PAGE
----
Portrait of Hilda holding her broom.
Portrait of Hilda holding her broom.

Photo © Tommy Trenchard


“I felt so happy when I knew that I would start working. The life of my son will change”

I started primary 1 [in Uganda] when I was seven, and I finished in Senior 2 when I was 14 because my dad told me there was no money to push me forward.

I wanted to stay on – I felt so angry and cried. My dad is a primary teacher, but he said there was no money. When you don’t get a certificate [of education], there’s no job you can get.

Some of my brothers and sisters are still at school; they are helped by my uncle. But only some of my sisters were picked by my uncle. People get different chances – someone might pick any of his favourites and he leaves you and you can’t stop him doing that.

I heard that a hotel was looking for people willing to work as caterers. I started to work – I worked for three months, but it ended after that. We got basic skills training: housekeeping, how to cook food for different people. But I left because my mother became sick and there was no one to help her, no one to get water.

Hilda stood between two kitchen appliances.

Hilda on her first day of her catering course.

Photo © Tommy Trenchard

She was taken to Kampala in January to be admitted to hospital, she’s still there now. I haven’t seen her since she went. I thought about going back to work when my mum went to Kampala, but there is no vacancy now – it’s full.

During the day here I go to the garden, come back, fetch water, cook food and eat. The garden is two miles away. I leave at 7am and get there at 8am. When it reaches 10am I come back. I go by foot. I grow cassava and maize – it’s just for us to eat. Sometimes we have enough food, but sometimes we don’t. I don’t have any other job other than digging. There’s no one who earns money here.

People in Uganda look at people with disabilities as having no use: they joke, they come up with bad words, they say they are no use, they can’t help. I see it in a different way – a person with a disability wasn’t created for no reason, I know he or she has different plans for how God created him or her.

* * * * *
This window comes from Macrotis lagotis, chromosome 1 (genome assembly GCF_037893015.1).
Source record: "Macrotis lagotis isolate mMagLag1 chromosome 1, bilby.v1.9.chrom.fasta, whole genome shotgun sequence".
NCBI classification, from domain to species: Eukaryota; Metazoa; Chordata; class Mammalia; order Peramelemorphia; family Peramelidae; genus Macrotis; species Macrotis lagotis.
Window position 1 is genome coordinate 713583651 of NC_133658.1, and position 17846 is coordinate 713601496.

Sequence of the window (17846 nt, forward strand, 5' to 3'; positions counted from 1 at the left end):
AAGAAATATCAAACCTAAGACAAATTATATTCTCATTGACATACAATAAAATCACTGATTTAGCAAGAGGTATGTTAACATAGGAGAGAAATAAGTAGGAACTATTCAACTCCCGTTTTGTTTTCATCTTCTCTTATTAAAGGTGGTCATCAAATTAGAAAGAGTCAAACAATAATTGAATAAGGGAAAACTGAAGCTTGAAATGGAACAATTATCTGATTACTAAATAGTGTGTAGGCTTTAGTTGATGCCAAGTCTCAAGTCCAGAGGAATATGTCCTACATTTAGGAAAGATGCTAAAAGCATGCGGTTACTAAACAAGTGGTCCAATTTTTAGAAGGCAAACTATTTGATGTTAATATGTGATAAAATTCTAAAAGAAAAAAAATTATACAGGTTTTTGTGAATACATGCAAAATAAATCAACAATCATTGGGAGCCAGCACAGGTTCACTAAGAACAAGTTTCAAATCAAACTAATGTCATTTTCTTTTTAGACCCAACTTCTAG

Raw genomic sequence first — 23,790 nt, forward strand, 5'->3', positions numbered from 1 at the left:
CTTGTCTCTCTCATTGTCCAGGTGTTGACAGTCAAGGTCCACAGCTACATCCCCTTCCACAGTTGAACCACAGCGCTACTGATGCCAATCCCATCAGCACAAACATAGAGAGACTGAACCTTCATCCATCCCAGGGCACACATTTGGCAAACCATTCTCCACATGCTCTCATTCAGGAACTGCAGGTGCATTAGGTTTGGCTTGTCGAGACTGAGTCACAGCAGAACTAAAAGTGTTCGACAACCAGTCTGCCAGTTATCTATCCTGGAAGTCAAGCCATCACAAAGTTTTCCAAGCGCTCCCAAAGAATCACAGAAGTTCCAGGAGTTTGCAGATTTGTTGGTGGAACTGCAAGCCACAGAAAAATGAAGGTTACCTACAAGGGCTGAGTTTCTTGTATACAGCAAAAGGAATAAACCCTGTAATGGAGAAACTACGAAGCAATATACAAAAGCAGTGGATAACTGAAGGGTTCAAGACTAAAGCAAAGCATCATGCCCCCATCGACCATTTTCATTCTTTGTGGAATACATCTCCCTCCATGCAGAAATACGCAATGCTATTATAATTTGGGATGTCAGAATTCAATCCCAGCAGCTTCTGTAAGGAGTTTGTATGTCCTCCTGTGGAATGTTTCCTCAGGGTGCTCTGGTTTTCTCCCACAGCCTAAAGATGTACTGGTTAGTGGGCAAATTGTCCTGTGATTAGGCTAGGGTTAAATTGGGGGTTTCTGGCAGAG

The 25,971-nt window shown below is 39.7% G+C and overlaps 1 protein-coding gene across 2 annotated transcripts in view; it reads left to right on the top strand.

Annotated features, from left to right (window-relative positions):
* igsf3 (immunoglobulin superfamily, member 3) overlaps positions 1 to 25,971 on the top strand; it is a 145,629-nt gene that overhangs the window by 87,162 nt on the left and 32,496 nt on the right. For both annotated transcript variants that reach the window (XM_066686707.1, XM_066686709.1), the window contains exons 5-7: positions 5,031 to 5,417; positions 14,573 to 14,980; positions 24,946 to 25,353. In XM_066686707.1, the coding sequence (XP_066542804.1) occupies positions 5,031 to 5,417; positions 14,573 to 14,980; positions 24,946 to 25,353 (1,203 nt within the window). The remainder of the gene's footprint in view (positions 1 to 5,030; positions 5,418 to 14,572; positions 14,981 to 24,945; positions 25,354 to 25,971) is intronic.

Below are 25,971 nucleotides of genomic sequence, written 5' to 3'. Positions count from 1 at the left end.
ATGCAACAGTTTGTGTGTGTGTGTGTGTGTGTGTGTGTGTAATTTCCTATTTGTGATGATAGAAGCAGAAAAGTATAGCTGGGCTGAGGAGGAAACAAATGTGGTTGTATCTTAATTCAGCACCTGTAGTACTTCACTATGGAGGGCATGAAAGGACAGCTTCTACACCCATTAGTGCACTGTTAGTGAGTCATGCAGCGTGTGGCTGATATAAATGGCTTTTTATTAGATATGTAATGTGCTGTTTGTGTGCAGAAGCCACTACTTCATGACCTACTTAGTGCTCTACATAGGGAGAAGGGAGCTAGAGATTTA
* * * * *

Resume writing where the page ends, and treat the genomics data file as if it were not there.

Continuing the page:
To change this attitude, if someone with a disability is taken to school, then that person starts working, is employed and is employing someone, the community will see someone with a disability can also work.

They will stop looking at someone with a disability as no use.

Hilda and her son.

Hilda and her three year old son, John.

Photo ©

I met my son’s father in this village. He told me if we had a child he’d take me to his house, but after we had a son he left me here. He is at home now – he lives nearby.

He sees our son. He wanted to take me to his house, but I didn’t have the requirements that my family wanted [they wanted a dowry from the husband’s family]. My husband’s family said: ‘You are bringing that wife, she will not do the work we want.’ They told him: ‘We don’t want you to bring a wife that will fail to carry water and do other work at home.’

I am capable of carrying water and doing other work, but they thought I wouldn’t do any work for them because of the weakness I have, and the disability. I feel so sad when I hear that message. I think after I go for the training and I am successful and start working, my husband’s family will be happy.

The European Commission has funded the economic empowerment programme since 2012, and additional funding was awarded in August 2017 by the Big Lottery Fund. This generous support has helped to transform the lives of hundreds of young people with disabilities in Uganda.


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